For the past two years, York County, Pennsylvania (est. pop. 459,000) has been working hard on a multi-part plan to connect both rural and urban areas.
York began laying out plans for a county-owned middle-mile network in 2020. The idea was to make last-mile hookups viable for private providers in more areas of the county, and to close its major connectivity gaps.
Along with these plans, York launched a middle-mile pilot project along a 16-mile stretch of the York Heritage Rail Trail, which runs from the York metropolitan area in the center of the county down to Pennsylvania’s southern border. The project leveraged $1.5 million in CARES Act funding and a length of conduit that had been lying underneath the rail trail for two decades. The fiber that was deployed currently provides middle-mile capacity throughout the south central part of the county, as well as some wireless coverage from a tower at the stretch’s midpoint in Hanover Junction.
Building Beyond the Pilot
In early 2021, it was left to the YoCo Fiber Broadband Task Force, “led by the York County Economic Alliance and composed of representatives from business, government, health care, education, and other sectors,” to recommend to the county a way to “develop and implement a countywide broadband strategy.”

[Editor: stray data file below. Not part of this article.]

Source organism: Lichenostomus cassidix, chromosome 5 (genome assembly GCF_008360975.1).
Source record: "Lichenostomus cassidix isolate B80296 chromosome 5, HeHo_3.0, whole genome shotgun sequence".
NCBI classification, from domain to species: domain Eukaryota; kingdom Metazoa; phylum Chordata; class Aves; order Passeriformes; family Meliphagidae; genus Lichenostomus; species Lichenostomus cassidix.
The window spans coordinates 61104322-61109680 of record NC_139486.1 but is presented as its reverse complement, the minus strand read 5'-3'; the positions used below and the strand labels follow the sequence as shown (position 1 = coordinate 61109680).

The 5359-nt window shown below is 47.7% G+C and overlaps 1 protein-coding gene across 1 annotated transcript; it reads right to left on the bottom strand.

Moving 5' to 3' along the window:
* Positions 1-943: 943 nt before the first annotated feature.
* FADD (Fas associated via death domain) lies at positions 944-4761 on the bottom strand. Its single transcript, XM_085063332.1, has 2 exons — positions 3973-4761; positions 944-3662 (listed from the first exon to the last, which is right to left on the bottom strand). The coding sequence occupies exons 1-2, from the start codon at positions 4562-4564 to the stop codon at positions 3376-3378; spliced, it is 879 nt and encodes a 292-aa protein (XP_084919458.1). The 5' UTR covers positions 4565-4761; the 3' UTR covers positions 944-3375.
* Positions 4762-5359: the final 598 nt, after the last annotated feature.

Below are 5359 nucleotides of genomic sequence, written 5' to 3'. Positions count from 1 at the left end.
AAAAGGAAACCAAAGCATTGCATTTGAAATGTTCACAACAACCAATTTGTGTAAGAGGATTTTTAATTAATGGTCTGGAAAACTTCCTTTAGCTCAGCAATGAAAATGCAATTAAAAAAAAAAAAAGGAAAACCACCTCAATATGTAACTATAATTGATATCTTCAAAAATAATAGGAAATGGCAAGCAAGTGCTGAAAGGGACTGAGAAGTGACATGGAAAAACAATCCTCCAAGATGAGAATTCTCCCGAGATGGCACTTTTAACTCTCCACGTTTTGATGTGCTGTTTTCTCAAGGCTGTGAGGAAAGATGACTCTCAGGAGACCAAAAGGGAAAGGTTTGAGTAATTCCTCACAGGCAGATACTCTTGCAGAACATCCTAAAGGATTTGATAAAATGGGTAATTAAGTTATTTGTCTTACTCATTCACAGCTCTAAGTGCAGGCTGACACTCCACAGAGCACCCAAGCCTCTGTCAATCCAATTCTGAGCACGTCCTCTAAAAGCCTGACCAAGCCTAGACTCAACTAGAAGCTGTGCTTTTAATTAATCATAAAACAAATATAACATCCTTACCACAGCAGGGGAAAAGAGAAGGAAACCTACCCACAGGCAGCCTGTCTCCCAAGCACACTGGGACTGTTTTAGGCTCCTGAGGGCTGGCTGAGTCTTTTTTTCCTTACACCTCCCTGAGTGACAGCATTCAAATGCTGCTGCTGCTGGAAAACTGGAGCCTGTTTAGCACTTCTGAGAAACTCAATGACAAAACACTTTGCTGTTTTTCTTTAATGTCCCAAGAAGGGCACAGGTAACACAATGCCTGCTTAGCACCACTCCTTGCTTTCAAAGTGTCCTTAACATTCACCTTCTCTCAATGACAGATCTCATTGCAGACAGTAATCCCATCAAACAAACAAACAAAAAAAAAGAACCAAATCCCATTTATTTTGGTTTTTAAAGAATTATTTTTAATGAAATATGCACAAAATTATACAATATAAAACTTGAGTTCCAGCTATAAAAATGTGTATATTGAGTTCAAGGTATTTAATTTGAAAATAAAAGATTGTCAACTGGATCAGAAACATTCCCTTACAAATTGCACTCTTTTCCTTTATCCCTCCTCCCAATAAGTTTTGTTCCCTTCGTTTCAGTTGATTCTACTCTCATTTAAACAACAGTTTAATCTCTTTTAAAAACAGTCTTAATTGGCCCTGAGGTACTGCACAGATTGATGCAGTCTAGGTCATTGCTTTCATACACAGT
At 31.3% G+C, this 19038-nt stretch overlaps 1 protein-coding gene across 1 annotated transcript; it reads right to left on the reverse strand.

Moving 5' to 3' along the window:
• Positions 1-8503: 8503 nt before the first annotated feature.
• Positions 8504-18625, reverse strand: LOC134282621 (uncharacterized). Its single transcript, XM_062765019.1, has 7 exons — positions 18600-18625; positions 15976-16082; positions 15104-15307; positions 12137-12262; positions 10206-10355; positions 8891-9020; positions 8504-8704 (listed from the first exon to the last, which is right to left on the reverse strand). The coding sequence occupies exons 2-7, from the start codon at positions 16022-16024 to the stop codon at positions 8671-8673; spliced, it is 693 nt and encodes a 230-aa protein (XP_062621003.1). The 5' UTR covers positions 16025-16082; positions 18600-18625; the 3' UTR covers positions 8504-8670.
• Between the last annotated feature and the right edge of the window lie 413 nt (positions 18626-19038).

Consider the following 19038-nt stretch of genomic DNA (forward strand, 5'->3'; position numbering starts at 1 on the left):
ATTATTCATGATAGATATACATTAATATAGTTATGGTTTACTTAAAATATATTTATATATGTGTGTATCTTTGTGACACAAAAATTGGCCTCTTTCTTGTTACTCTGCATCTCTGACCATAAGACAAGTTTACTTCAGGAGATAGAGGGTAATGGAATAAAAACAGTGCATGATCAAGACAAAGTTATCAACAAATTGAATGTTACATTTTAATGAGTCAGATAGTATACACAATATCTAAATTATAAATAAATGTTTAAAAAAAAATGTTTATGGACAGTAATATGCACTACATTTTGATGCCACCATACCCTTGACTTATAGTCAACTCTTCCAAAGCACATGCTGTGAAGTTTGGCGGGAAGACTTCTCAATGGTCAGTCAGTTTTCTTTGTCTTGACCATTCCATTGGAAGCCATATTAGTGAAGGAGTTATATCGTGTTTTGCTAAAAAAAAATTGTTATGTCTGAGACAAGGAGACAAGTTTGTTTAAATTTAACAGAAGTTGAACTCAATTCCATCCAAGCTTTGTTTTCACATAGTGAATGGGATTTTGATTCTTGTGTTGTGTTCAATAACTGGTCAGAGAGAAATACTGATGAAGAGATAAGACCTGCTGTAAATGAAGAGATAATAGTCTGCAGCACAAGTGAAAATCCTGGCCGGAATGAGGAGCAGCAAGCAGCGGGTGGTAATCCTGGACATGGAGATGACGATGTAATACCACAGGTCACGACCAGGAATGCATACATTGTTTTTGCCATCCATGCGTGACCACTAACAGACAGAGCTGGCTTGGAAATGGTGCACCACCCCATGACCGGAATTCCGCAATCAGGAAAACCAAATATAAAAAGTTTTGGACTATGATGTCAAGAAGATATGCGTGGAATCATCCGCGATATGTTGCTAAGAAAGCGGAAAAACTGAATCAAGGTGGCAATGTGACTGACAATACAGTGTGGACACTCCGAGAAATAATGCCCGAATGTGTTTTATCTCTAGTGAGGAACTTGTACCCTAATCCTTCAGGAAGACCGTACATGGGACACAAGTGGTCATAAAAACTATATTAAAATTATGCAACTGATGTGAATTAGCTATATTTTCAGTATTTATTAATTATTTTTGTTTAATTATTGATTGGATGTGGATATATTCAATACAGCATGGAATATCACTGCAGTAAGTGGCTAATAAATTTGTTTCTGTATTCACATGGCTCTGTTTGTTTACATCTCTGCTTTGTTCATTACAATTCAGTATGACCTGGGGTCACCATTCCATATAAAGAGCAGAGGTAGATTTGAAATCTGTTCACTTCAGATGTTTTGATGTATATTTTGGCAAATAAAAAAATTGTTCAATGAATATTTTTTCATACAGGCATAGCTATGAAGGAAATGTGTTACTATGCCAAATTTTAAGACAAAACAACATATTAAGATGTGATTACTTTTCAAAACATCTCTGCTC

In July of that year, the Board of Commissioners voted unanimously to spend as much as $25 million of its American Rescue Plan money, under the guidance of the task force. The first $20 million was dedicated to building out the first half of an underground middle-mile network throughout southern York County, which was designed to “connect anchor institutions and build redundancy.”
The design lays out seven fiber rings and includes the stretch already laid along the rail trail. The last $5 million will support the construction of wireless infrastructure to bring connectivity to York and Hanover, as high-speed Internet access in these urban areas is far from ubiquitous.Read more